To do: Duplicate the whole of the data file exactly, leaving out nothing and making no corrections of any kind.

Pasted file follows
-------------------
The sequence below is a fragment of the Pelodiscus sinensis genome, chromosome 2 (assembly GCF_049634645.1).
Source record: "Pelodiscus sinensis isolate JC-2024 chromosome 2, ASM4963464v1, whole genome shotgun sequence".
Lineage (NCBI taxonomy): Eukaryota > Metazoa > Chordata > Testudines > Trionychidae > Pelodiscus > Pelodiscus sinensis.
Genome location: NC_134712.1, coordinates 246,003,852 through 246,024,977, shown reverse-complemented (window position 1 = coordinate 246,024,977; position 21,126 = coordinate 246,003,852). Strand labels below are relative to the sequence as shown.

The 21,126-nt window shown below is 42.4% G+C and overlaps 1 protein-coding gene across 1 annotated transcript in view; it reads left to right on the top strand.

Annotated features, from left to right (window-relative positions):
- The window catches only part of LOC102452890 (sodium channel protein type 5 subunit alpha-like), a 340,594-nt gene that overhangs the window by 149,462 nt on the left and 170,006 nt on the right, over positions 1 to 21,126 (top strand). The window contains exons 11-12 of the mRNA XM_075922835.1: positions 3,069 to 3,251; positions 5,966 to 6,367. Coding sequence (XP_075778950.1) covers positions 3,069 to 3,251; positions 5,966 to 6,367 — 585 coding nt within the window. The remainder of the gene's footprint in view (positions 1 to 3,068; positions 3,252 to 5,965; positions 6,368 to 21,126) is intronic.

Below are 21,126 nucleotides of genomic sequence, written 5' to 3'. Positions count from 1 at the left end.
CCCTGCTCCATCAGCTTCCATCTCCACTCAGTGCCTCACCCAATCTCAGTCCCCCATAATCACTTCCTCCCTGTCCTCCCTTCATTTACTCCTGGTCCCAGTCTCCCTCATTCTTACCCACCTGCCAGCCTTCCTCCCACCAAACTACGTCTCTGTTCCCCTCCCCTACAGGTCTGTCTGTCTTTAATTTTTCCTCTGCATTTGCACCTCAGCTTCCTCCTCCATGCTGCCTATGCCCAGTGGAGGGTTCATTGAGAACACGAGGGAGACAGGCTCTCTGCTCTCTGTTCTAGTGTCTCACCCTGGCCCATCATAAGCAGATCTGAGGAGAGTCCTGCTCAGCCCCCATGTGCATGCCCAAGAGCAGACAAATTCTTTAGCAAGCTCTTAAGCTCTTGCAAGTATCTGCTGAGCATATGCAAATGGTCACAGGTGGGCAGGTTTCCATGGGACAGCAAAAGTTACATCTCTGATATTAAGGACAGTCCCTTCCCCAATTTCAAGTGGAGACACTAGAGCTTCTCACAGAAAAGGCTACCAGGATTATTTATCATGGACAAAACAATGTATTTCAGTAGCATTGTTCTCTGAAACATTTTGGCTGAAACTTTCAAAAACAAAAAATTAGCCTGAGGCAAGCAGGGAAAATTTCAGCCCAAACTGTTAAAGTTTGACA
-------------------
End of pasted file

The sequence below is a fragment of the Pelodiscus sinensis genome, chromosome 2 (assembly GCF_049634645.1).
Source record: "Pelodiscus sinensis isolate JC-2024 chromosome 2, ASM4963464v1, whole genome shotgun sequence".
Lineage (NCBI taxonomy): Eukaryota > Metazoa > Chordata > Testudines > Trionychidae > Pelodiscus > Pelodiscus sinensis.
Genome location: NC_134712.1, coordinates 246,003,852 through 246,024,977, shown reverse-complemented (window position 1 = coordinate 246,024,977; position 21,126 = coordinate 246,003,852). Strand labels below are relative to the sequence as shown.

The 21,126-nt window shown below is 42.4% G+C and overlaps 1 protein-coding gene across 1 annotated transcript in view; it reads left to right on the top strand.

Annotated features, from left to right (window-relative positions):
- The window catches only part of LOC102452890 (sodium channel protein type 5 subunit alpha-like), a 340,594-nt gene that overhangs the window by 149,462 nt on the left and 170,006 nt on the right, over positions 1 to 21,126 (top strand). The window contains exons 11-12 of the mRNA XM_075922835.1: positions 3,069 to 3,251; positions 5,966 to 6,367. Coding sequence (XP_075778950.1) covers positions 3,069 to 3,251; positions 5,966 to 6,367 — 585 coding nt within the window. The remainder of the gene's footprint in view (positions 1 to 3,068; positions 3,252 to 5,965; positions 6,368 to 21,126) is intronic.

Below are 21,126 nucleotides of genomic sequence, written 5' to 3'. Positions count from 1 at the left end.
CCCTGCTCCATCAGCTTCCATCTCCACTCAGTGCCTCACCCAATCTCAGTCCCCCATAATCACTTCCTCCCTGTCCTCCCTTCATTTACTCCTGGTCCCAGTCTCCCTCATTCTTACCCACCTGCCAGCCTTCCTCCCACCAAACTACGTCTCTGTTCCCCTCCCCTACAGGTCTGTCTGTCTTTAATTTTTCCTCTGCATTTGCACCTCAGCTTCCTCCTCCATGCTGCCTATGCCCAGTGGAGGGTTCATTGAGAACACGAGGGAGACAGGCTCTCTGCTCTCTGTTCTAGTGTCTCACCCTGGCCCATCATAAGCAGATCTGAGGAGAGTCCTGCTCAGCCCCCATGTGCATGCCCAAGAGCAGACAAATTCTTTAGCAAGCTCTTAAGCTCTTGCAAGTATCTGCTGAGCATATGCAAATGGTCACAGGTGGGCAGGTTTCCATGGGACAGCAAAAGTTACATCTCTGATATTAAGGACAGTCCCTTCCCCAATTTCAAGTGGAGACACTAGAGCTTCTCACAGAAAAGGCTACCAGGATTATTTATCATGGACAAAACAATGTATTTCAGTAGCATTGTTCTCTGAAACATTTTGGCTGAAACTTTCAAAAACAAAAAATTAGCCTGAGGCAAGCAGGGAAAATTTCAGCCCAAACTGTTAAAGTTTGACA